Hundreds of Muslims came out to participate in a major protest on Saturday in France.
Shouting “The veil is my choice”, the protestors expressed their negative attitudes towards the French government’s plan to ban headscarves (hijabs) in schools.
At the end of last year, French President Jacque Chirac reported that wearing religious attributes in public schools will be prohibited. According to the President, such measures are aimed at protecting the authentic characteristic of the French high society.
While urging his supporters to join the protest, head of the French Muslim party Mohhamed Lyatresh, has stated the following, “We are saying “NO” to the anti Islamic law, “NO” to the headscarf ban.”
A similar manifestation has already taken place in December of last year. Back then, participants demanded to acknowledge hijab as “a symbol of freedom of one's personal will.” It should be noted however that headscarves are not the only religious attributes that have been banned. Interestingly, it is only with the case of hijab banning that Muslims became so alarmed.
A ban on headscarves appears to be just the outer side of a clash between Muslims and French authorities. The essence of the problem concerns the fact that many of the Western European countries including France, all face the issue of placing Muslims in a society at large. For France, however, this issue appears to be of utmost importance, since more than 10% of its 60 million population are Muslims.
Antagonistic moods between Muslim population and other residents of the Western European countries have been cultivating in the course of several decades. In the beginning, German, French and British authorities did not want to interfere in Muslims’ affairs. First of all, the authorities preferred to stay aside in order to avoid being accused in banning freedom of religion. Secondly, Muslims did not demonstrate any activity in politics.
However, many things have changed for the past decade. Rapid Muslim population increase in the Western European countries (mainly due to high birth rate and immigration from Middle East and Northern Africa) had to ignite political ambitions of community's leaders. In addition, after the events of September 11, Western Europeans started to treat Muslims with caution. Such facts are not being officially reported. However, constant reports about “Al Qaida’s” new plans to commit terrorist acts in Europe surely do not help in establishing promising relationships between Muslims and authorities. This problem overlaps with another one.
Living standard of Muslims (especially of immigrants) appears to be significantly lower than that of Europeans. On the one hand this leads to increasing crime rate. On the other, this also causes radical moods to spread among the young generation of Muslims.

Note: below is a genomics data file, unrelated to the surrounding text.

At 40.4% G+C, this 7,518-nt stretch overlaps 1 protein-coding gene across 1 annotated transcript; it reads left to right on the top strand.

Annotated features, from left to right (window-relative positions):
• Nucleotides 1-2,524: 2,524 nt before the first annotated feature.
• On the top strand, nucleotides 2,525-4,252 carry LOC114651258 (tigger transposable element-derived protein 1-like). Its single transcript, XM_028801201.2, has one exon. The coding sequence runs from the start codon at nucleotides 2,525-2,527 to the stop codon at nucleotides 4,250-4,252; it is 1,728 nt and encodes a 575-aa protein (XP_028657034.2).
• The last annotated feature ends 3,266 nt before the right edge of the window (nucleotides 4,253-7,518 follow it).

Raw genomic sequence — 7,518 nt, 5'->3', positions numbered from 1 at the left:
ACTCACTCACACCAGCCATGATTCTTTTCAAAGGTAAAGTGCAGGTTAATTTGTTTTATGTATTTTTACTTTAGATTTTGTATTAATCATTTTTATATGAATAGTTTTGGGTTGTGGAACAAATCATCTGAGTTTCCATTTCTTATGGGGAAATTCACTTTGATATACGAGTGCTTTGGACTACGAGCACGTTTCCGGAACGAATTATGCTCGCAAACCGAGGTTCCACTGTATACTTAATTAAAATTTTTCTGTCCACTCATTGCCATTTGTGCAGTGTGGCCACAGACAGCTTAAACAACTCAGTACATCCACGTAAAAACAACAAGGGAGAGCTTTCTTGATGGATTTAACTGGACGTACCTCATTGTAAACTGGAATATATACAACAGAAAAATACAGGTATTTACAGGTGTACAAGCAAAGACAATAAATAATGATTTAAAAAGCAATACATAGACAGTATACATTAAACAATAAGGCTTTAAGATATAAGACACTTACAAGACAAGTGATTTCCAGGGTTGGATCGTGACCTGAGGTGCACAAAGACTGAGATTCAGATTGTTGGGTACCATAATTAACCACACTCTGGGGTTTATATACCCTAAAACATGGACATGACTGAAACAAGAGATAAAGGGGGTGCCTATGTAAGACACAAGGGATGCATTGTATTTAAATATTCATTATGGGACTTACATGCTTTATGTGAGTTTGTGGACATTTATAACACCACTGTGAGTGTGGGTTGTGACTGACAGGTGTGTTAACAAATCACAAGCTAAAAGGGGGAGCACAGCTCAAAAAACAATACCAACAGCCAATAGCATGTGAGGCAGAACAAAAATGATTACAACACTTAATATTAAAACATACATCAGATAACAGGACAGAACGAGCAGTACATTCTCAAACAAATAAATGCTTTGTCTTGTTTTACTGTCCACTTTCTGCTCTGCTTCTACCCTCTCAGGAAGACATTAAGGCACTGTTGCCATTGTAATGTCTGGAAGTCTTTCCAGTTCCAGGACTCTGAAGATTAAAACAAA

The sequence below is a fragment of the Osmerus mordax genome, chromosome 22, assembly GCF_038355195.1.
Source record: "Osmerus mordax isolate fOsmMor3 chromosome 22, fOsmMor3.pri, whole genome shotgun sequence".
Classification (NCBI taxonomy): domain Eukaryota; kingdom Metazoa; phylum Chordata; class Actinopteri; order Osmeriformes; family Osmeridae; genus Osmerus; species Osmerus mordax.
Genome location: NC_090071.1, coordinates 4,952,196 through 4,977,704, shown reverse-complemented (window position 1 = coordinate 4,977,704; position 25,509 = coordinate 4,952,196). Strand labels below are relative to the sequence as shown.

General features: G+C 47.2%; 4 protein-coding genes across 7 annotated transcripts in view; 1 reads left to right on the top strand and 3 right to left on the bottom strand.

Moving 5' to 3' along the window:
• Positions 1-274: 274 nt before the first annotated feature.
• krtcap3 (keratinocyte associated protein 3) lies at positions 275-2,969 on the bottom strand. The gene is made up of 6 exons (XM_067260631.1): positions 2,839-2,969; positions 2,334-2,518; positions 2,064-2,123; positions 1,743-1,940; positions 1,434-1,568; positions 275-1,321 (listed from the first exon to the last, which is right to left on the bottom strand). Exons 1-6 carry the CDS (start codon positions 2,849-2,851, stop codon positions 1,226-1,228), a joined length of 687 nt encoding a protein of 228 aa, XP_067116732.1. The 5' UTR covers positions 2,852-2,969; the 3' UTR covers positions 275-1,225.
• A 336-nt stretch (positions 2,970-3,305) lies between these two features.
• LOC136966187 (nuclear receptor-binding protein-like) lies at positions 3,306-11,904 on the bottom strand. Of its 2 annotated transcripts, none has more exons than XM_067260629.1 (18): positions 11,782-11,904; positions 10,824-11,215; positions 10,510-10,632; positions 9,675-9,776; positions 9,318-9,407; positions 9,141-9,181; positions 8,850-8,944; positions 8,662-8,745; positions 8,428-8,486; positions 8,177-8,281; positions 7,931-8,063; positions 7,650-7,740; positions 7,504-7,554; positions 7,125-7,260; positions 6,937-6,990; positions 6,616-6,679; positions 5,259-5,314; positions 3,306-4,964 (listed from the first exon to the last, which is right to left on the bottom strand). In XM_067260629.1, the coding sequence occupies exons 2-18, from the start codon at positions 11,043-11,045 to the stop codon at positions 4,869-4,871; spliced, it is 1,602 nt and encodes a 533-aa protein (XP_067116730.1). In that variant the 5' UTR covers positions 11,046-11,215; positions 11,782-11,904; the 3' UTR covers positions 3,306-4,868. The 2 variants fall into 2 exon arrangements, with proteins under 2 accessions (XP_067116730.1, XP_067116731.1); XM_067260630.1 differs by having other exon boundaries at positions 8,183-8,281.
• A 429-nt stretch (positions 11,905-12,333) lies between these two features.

European leaders are trying to search for an answer to solve this problem. Most importantly, they need to reach some sort of mutual understanding with the Muslims. Last year, for instance, a Union of French Muslims has been founded. The Union's main task is to spread ideas of “moderate Islam” among the Muslim younger generation. The following question however remains unanswered: “Are Muslims ready for this?”
During the Union's elections, of May of last year, 40% of seats were acquired by radicals. They clearly stated that “Koran is their Constitution” and that the sacred laws are much more important than those outlined by the government.
Many French people are not even trying to hide their negative attitude towards Muslims. According to them, all Muslims who immigrate to France do so because of special benefits and nothing else. They want to get free apartments, have free medical benefits and whatnot. But at the same time, they refuse to abide by the governments' rules and regulations.
Clearly, present day methods to “solve” such problems do not result in anything positive. On the contrary, it only makes radical moods to spread even faster. In this case, one should not wait for long until the next terrorist attack happens.
This is exactly what authorities fear the most. They fear such uncontrolled spread of radical ideas among Muslims. However, the most recent attempt of the French government to ban religious attributes was criticized by people not affiliated with any Muslim groups. In the end, we are faced with a dead end. Authorities still have to find a way out.